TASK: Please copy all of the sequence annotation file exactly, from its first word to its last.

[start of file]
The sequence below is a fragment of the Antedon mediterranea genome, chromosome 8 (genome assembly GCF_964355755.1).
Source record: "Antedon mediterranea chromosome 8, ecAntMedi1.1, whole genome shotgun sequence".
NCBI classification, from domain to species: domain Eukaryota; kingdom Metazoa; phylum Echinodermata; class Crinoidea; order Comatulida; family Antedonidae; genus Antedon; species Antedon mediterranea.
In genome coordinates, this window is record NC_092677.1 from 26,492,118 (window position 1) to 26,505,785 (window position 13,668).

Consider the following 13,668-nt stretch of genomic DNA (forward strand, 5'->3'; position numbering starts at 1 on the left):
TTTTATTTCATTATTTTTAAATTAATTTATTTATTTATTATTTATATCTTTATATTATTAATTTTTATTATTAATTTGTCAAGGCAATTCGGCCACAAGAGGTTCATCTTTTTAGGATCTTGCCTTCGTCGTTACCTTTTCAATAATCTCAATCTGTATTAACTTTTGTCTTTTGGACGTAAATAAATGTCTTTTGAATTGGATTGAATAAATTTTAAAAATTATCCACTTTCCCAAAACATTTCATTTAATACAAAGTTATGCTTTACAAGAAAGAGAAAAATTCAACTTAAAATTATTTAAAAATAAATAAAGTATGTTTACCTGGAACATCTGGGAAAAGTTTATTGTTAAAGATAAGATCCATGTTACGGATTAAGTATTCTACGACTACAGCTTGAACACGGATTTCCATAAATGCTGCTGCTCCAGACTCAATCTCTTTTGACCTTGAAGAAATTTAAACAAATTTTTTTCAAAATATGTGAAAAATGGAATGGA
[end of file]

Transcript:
The sequence below is a fragment of the Antedon mediterranea genome, chromosome 8 (genome assembly GCF_964355755.1).
Source record: "Antedon mediterranea chromosome 8, ecAntMedi1.1, whole genome shotgun sequence".
NCBI classification, from domain to species: domain Eukaryota; kingdom Metazoa; phylum Echinodermata; class Crinoidea; order Comatulida; family Antedonidae; genus Antedon; species Antedon mediterranea.
In genome coordinates, this window is record NC_092677.1 from 26,492,118 (window position 1) to 26,505,785 (window position 13,668).

Consider the following 13,668-nt stretch of genomic DNA (forward strand, 5'->3'; position numbering starts at 1 on the left):
TTTTATTTCATTATTTTTAAATTAATTTATTTATTTATTATTTATATCTTTATATTATTAATTTTTATTATTAATTTGTCAAGGCAATTCGGCCACAAGAGGTTCATCTTTTTAGGATCTTGCCTTCGTCGTTACCTTTTCAATAATCTCAATCTGTATTAACTTTTGTCTTTTGGACGTAAATAAATGTCTTTTGAATTGGATTGAATAAATTTTAAAAATTATCCACTTTCCCAAAACATTTCATTTAATACAAAGTTATGCTTTACAAGAAAGAGAAAAATTCAACTTAAAATTATTTAAAAATAAATAAAGTATGTTTACCTGGAACATCTGGGAAAAGTTTATTGTTAAAGATAAGATCCATGTTACGGATTAAGTATTCTACGACTACAGCTTGAACACGGATTTCCATAAATGCTGCTGCTCCAGACTCAATCTCTTTTGACCTTGAAGAAATTTAAACAAATTTTTTTCAAAATATGTGAAAAATGGAATGGA